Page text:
Welcome to the KingZoo and Funny Farm, where we learn to live, laugh, and love together. Here you'll find snippets of life in our zoo, parenting tips we've learned along the way, reflections on shining God's light in this world, passions in the realm of orphan care, and our journey as parents of a visually impaired child with sensory processing disorder. Have fun!

Tuesday, February 7, 2017

Expecting answers

I usually arrive early to pick Mr. Victor up from pretty school. I do this for two reasons. The first is that it gives me at least a tiny glimpse into his day. The last 10 or 15 minutes for a child who deals with emotional dysregularion are probably not the best to observe as they are less likely to be his best, but it is a glimpse. And second, selfishly, I want a good parking spot so that at the end of the day, I don't have as far to bribe, coax, coddle, push, pull, whatever-it-takes my preschooler, who would prefer to do anything other than what I want him to do which at that moment involves walking in as straight a line as possible from the door of the school to the door of the van. And since I also prefer to do it without embarrassment in front of all the other parents whose children are nicely walking where they are to go, or are happily carried in a parent's arms, closer is better. It means for a faster exit.

On the other hand, when my child is still spinning in the reading corner when he should have just left the carpet from circle time, and then respectfully found his coat and backpack, and then quietly chosen a seat to politely wait for his name to be called for dismissal, then we still stand out as all of the other children and parents are paired up and leaving the building while I stand waiting.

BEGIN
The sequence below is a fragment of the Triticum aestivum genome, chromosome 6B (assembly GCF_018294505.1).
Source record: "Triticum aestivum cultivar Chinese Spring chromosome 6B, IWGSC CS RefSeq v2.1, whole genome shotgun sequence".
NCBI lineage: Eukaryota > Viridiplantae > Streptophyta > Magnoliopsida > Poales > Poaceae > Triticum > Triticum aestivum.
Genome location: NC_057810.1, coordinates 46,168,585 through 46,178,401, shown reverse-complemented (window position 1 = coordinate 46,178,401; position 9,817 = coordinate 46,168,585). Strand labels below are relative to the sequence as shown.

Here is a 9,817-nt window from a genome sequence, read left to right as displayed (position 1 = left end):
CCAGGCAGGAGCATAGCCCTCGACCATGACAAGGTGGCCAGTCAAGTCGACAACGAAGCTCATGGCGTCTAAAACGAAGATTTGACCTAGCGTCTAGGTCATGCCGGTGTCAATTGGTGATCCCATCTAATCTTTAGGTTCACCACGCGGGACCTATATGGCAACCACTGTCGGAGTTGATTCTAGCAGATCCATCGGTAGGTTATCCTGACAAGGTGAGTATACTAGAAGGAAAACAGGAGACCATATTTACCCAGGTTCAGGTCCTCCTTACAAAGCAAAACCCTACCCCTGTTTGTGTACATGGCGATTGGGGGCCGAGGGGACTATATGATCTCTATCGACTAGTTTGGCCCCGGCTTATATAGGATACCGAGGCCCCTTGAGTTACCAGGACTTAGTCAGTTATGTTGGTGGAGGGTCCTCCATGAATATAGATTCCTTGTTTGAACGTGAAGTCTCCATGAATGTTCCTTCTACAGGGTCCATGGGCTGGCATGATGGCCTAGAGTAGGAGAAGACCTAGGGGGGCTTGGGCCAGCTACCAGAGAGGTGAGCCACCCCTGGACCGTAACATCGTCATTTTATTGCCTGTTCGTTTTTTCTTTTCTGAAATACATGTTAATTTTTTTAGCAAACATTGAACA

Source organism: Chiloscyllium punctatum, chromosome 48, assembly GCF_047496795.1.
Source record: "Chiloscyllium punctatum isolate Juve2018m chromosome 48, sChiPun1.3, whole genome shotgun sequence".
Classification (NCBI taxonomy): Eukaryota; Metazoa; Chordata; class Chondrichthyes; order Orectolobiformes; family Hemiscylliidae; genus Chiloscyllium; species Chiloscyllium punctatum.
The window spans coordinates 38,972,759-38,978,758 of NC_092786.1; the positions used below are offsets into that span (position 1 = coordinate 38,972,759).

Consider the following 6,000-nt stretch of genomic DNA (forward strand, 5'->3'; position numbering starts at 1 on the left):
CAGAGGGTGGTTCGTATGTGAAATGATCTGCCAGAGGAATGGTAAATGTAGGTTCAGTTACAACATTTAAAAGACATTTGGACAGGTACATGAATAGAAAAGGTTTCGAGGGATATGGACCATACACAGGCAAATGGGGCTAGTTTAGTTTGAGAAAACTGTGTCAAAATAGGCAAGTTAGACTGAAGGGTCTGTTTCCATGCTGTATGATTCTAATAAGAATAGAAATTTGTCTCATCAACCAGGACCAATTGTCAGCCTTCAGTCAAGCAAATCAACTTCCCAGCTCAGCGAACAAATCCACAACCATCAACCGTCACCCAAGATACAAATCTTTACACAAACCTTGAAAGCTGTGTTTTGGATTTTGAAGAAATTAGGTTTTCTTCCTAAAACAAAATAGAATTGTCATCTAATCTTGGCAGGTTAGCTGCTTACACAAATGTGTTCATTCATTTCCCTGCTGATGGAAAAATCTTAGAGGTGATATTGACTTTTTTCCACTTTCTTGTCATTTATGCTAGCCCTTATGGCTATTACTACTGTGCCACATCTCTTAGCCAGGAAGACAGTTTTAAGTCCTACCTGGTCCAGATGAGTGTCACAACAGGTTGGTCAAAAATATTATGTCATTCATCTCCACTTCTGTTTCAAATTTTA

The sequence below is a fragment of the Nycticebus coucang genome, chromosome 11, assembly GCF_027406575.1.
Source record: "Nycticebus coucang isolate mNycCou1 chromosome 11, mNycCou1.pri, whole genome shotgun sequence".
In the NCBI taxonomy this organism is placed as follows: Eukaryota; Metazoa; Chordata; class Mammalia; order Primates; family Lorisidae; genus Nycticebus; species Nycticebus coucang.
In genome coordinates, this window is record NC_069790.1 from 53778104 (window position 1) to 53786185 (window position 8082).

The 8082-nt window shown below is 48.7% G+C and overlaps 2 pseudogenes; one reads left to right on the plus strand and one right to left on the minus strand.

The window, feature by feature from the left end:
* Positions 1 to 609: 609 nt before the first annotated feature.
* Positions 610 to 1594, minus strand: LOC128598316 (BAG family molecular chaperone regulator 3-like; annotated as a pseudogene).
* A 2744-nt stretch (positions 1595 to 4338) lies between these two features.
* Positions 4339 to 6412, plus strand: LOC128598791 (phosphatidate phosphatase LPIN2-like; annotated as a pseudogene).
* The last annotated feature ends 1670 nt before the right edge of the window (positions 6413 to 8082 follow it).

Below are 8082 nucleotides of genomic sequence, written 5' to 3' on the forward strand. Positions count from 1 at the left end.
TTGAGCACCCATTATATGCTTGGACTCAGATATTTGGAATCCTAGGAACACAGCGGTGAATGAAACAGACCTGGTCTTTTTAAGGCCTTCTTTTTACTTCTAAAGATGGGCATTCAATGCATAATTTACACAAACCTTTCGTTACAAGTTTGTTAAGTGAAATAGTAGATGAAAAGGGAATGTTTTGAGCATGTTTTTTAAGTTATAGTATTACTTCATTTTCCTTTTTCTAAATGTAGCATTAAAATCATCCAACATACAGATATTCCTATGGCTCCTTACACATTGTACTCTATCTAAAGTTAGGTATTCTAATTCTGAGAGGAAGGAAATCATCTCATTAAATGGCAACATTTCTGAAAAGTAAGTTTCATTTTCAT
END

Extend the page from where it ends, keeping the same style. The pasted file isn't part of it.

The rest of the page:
So you can imagine my surprise when yesterday I arrived and the first thing I saw was that Victor's usual spot in the reading corner (bouncing from sofa to chair with spins in-between) was filled not with Victor but with his TSS and BSC who both looked over and gave me thumbs-up. What?????

Yes, Ms. Cindy told me after joining me at the head of the parent line, not only was he currently sitting in circle time, but he was also obedient all morning, listening not just to the teachers he likes but to all of the teachers, therapists, and student teachers with him for the morning. He did have an accident (story of our lives) but he told on himself and then proceeded to calmly change his own clothes.

Who was this and what did he do with my beloved Victor? Never mind. Don't answer that. I'll take this one.

The rest of the day was the same. Of course we had a few outbursts but they were oh so normal. As in, any other preschooler might have had the same reaction to the same situation.

I couldn't help but share our good news on FB and thank the many, many people who pray for Victor and for our family. In that announcement, I stated that I had no idea what the explanation was but that I was thankful for the reprieve and praised God for this day.

And then I got a message from one of my prayer partners. Uh, duh, Cindy, of course things went better. You sent out an SOS letter to your prayer team this weekend, asking for extra prayer coverage in your home and over your up-coming speaking engagements.

Okay, she wasn't as blunt. But she was right. I had asked for prayer. I have multiple speaking engagements this month and was feeling the spiritual warfare in our home, something that I've found it common when I am doing a lot of speaking. So why should I be surprised, when, just a few days later, that extra prayer covering moves mountains?

And oh, the irony... two of those speaking engagements were/are on (wait for it....) praying for our children.

Of course. Sometimes the lesson is most needed by the teacher. I remembered to pray for my family, and to ask for extra prayer covering, but the part I forgot? To wait in expectancy for the answer.

"You'll never be a perfect parent, but you can be a praying parent. Prayer is your highest privilege as a parent. Don't just leverage it as a last resort when all else fails. Make it your first priority. Nothing you can do will give you a higher return on your investment, and the dividends are both generational and eternal. God will answer your prayers for your children long after you are gone. Prayer turns ordinary parents into prophets who shape the destinies of their children, grandchildren, and every generation that follows." Mark Batterson

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